The objective of this proposal is to examine outcomes of a treatment intervention designed to increase functional use of complex (multi-clausal) sentences in school-age students with primary language impairments that impact literacy and academic achievement. The treatment protocol includes: (1) three types of complex sentences (adverbial, relative, object complement), (2) encounters with complex sentences in real texts and across all modalities (speaking, listening, reading, writing), and (3) activities that engage metalinguistic understanding of complex sentences. Specific objectives are to (1) document treatment effect in terms of size and scope in decontextualized as well as naturalistic language contexts, (2) document the effect of treatment intensity (dosage), (3) explore effects of sentence complexity subtype on treatment outcomes, and (4) explore relationships between treatment outcomes and participant variables (pre-treatment knowledge of complex sentences, verbal working memory, and non-verbal cognition). DESIGN: This early clinical efficacy study will utilize two designs. Ten participants per year over three years will complete the treatment, randomly assigned to one of two dosage levels. As each participant finishes, efficacy and effect size will be measured using a multiple-baseline single-subject design. Once all 30 participants have completed the treatment, effect size and the impact of dosage (treatment intensity) will be evaluated using a pretest-posttest group design, and correlations between participant characteristics and individual patterns of performance will be carefully described and analyzed. PARTICIPANTS: This study targets school-age students with a Speech-Language Impairment and/or a Specific Learning Disability between the ages of 10 and 14 who are receiving services from a Speech- Language Pathologist (SLP) for one or more higher-level language behaviors. It is expected that participants will demonstrate higher levels of fluency with complex sentences compared with pretreatment baseline levels and that treatment effects will be reflected in several modalities and in naturalistic language contexts.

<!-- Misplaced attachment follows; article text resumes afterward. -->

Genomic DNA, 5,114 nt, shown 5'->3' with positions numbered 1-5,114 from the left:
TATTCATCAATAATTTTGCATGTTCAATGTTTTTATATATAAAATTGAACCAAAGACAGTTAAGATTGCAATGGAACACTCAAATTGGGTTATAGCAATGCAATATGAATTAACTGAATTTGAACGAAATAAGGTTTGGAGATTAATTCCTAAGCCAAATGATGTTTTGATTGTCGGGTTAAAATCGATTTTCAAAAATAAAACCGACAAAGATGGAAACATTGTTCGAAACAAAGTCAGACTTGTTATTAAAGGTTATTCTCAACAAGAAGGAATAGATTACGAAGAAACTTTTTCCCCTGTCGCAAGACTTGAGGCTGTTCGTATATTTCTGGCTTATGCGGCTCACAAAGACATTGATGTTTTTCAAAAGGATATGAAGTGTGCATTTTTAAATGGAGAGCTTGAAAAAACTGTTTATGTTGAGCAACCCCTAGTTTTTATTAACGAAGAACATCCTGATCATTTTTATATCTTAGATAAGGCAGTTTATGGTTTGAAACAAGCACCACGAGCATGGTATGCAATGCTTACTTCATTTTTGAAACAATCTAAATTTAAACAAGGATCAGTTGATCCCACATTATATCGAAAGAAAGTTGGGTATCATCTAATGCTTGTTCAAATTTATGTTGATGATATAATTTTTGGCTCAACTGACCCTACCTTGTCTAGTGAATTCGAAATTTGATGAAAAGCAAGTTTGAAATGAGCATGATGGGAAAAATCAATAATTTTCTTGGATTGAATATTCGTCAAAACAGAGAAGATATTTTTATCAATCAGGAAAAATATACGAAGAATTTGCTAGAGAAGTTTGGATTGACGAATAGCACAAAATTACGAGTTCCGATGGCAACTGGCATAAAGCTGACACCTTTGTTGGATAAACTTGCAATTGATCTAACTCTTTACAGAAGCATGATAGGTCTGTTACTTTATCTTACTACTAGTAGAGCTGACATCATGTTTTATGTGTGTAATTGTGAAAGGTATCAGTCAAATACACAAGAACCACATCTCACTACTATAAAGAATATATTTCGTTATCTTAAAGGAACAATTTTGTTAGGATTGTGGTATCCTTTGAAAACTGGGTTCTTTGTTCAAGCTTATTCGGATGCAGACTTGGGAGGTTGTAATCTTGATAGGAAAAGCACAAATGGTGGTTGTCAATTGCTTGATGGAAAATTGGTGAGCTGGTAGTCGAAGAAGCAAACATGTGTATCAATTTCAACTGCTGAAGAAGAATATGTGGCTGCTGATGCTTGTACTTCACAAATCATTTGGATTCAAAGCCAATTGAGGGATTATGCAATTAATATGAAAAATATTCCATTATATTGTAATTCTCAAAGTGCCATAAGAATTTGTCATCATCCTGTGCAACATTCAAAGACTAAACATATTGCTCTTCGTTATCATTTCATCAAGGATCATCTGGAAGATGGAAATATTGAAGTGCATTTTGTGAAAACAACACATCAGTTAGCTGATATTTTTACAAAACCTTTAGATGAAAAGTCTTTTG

Students with language impairments and learning disabilities account for more than 60% of all students served under IDEA Part B in schools. Reduced levels of comprehension and production of complex sentences is well documented in the population of older children and adolescents with primary language impairment, as is the impact of oral language deficits on later literacy outcomes. This investigation of treatment for specific higher-level language skills in older school-age students addresses a scarcity of controlled research in this area.
|Scott, Cheryl M; Balthazar, Catherine (2013) The Role of Complex Sentence Knowledge in Children with Reading and Writing Difficulties. Perspect Lang Lit 39:18-30|
|Scott, Cheryl M; Balthazar, Catherine H (2010) The Grammar of Information: Challenges for Older Students With Language Impairments. Top Lang Disord 30:288-307|